Peter Owen Jones: Yeah, but I mean, look where we are, you know, we're on this Blue and Green Globe lit by a star, circling around the star, we're having this conversation now, on this place, in the midst of space, how extraordinary how intensely beautiful, is just that second, that reality, all the mess and all the dirt, and all the shame, and all the pain is never overwhelmed by that one, constant reality that we're here. We're doing it. We're living, breathing. And it's going to be messy. And it's not going to be straightforward. But here we are. So let's love Let's dance. And let's take the challenges that are laid down before

Marina Robb: perhaps we forgotten to dance, and to be in this absolute wonder in awe that you've just spoken to, you know,

Peter Owen Jones: I think we're so tied up with nationality, that we, we lose sight of the incredible gift of humanity. And here we are, it's happening. It's real. About where the quantum physicists may disagree with us entirely. And normally, long may they thrive. But for the time being, here we are, and what a ride.

Marina Robb: Do you read on page 73? Again, just a paragraph or two from that piece of writing,

Peter Owen Jones: the moss speaks of intimacy. Intimacy is the vessel, the first language of every life world. It is intimacy that holds life in being your life, my life. Every Sturm every seed, every Finn every hair, every song, intimacy is the child of devotion. The land embraces the lake, the soil is devoted to the seed, the sapling devoted to the star, the master voted to rain. The sea embraces the urchin, the shark, the glistening fish, the sand embraces the dead and broken shells. This is communion.

Marina Robb: I'm warmed, I guess, again, just by this feeling of what it feels like when you feel intimacy, you know, this sense of this, I guess, kinship with the natural world and, and I wonder if there's anything that you can share from these conversations you've had with nature of any kind of pieces of wisdom that perhaps we out there in the world could benefit from hearing, you know, how can humans actually be part be participating in this great wonder in a way that can really be benefit life,

Peter Owen Jones: we're not participating in the natural world, the natural world is participating in us, I cannot take a breath. Without the cellular structure of my body, I cannot digest food, I cannot see, I cannot hear, I cannot think I cannot reason. And I probably can't even love, I am upheld, and walking and breathing, because of the myriad nations of microbes and beings that live within me, to enable me to function as a human being. This idea of a separate human being is completely and utterly ludicrous. As I have said, I am kept upright and breathing, by the myriads of members of other worlds of other houses, just getting on with their stuff, to enable me to speak, and drink, and eat and breathe, I am a multitude, I am not a singularity, I owe my very existence to every other life form that exists within me. And therefore, that in itself is communion. Everything exists in communion, nothing can exist without the reality of the oven, everything is shift. Everything is given. Maybe when human beings learn that we will start to be kind, and to nurture this incredible planet that we are on for such a short time, because we are nothing, we don't exist without the gift of all the other life forms around us.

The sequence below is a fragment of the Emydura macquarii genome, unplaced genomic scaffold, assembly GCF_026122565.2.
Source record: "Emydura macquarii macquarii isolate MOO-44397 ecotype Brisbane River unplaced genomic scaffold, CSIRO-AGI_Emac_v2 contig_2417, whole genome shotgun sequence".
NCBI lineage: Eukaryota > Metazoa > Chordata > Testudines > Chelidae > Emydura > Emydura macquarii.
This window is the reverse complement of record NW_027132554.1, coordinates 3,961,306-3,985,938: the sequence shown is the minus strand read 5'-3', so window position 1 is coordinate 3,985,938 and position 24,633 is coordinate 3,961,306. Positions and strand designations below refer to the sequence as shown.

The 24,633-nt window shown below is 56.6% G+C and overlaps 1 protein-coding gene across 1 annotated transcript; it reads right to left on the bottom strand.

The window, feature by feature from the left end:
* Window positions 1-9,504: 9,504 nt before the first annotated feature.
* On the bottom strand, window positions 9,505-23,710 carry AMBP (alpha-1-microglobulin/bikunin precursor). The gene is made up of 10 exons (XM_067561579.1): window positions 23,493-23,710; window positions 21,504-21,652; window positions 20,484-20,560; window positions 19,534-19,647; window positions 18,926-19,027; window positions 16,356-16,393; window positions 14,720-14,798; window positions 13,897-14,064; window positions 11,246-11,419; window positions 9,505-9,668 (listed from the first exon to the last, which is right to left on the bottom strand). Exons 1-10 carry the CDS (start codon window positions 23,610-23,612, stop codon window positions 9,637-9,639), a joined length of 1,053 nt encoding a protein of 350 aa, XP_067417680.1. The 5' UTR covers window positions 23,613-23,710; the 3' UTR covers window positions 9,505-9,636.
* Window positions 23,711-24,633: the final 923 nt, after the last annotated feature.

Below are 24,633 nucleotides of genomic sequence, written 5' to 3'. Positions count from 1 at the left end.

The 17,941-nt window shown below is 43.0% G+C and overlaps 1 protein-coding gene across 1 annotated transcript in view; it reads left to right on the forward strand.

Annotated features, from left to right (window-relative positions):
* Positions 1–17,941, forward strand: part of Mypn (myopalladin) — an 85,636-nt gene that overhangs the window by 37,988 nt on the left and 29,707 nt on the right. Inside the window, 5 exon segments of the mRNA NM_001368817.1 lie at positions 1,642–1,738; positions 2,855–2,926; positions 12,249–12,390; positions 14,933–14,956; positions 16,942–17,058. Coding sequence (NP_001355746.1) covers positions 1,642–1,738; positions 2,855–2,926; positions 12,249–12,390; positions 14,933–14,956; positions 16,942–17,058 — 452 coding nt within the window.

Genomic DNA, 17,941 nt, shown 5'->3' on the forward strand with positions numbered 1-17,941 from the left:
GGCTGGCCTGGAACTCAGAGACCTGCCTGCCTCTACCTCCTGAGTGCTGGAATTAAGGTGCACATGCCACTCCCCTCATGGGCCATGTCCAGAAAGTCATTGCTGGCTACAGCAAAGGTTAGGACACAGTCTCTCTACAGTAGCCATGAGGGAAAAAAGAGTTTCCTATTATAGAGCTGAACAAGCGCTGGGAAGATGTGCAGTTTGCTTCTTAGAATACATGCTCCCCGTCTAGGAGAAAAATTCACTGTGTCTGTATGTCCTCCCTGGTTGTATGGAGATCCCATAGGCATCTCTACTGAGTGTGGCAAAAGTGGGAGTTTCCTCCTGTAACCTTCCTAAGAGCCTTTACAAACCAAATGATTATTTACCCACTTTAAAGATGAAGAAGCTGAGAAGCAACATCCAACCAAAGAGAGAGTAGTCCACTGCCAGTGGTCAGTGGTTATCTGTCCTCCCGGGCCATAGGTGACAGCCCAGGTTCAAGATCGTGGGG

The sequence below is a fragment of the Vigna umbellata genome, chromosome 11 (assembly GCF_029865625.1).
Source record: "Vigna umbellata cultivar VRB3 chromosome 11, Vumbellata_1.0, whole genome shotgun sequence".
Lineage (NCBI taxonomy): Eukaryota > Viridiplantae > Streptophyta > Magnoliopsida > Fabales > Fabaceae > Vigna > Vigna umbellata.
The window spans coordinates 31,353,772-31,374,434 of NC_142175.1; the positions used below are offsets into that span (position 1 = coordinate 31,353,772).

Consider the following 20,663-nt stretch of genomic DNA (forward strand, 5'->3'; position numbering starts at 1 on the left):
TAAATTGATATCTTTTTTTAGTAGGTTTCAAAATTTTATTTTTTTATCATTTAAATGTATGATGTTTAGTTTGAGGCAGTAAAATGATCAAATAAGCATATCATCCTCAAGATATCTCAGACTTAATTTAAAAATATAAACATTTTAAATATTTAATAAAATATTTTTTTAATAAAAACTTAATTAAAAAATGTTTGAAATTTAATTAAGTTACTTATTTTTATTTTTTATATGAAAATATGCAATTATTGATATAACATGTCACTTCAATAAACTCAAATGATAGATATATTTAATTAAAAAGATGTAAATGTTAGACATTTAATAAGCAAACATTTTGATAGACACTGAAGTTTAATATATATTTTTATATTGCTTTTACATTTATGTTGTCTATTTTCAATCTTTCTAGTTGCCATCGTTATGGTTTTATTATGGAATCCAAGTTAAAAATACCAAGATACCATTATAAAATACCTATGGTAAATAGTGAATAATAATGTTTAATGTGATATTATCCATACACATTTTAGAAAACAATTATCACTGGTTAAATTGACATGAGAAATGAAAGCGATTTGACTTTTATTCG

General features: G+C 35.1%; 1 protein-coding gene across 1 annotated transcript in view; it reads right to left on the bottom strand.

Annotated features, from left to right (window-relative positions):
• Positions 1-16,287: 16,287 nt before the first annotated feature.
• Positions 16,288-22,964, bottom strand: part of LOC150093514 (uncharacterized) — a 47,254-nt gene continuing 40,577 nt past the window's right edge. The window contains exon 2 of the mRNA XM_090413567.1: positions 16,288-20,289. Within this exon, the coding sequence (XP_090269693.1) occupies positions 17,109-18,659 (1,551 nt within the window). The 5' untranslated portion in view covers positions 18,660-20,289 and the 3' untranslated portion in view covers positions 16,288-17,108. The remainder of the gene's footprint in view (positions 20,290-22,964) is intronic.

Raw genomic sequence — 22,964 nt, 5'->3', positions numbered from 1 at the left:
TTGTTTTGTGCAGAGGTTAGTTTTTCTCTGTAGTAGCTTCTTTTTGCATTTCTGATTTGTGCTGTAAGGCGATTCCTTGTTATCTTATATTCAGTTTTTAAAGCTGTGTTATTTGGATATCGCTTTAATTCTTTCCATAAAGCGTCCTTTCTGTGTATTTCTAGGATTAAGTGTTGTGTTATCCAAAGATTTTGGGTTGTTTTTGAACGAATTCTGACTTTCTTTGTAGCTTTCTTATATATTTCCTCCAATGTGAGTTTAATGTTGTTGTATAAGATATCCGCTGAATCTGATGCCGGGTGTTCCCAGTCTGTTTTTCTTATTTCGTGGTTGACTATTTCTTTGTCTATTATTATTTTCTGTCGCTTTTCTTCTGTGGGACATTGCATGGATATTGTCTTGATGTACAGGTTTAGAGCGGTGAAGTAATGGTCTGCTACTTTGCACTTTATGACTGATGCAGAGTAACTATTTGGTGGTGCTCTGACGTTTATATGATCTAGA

Marina Robb: Well, I'm gonna leave it there. Thank you so much for your time, and all that you've shared today. And I will spend some time really sitting with so many of these themes. So thank you very much, Peter.

Peter Owen Jones: Thank you, Marina.

Marina Robb: Thanks for speaking to me, Peter. Join me next week for episode 28 when I'll be discussing themes of Love and Punishment, and touching on these universal ideas of forgiveness and spirituality, as well as simply celebrating the springtime.

Thank you for listening to this episode of The Wild Minds Podcast. If you enjoyed it and want to help support this podcast, please subscribe, share and leave a rating and review wherever you get your podcasts. Your review will help others find the show. To stay updated with the wild mines podcast and get all the behind the scenes content. You can visit theoutdoorteacher.com or follow me on Facebook at the outdoor teacher UK and LinkedIn. Marina Robb,

The music was written and performed by Geoff Robb.

See you next week. Same time, same place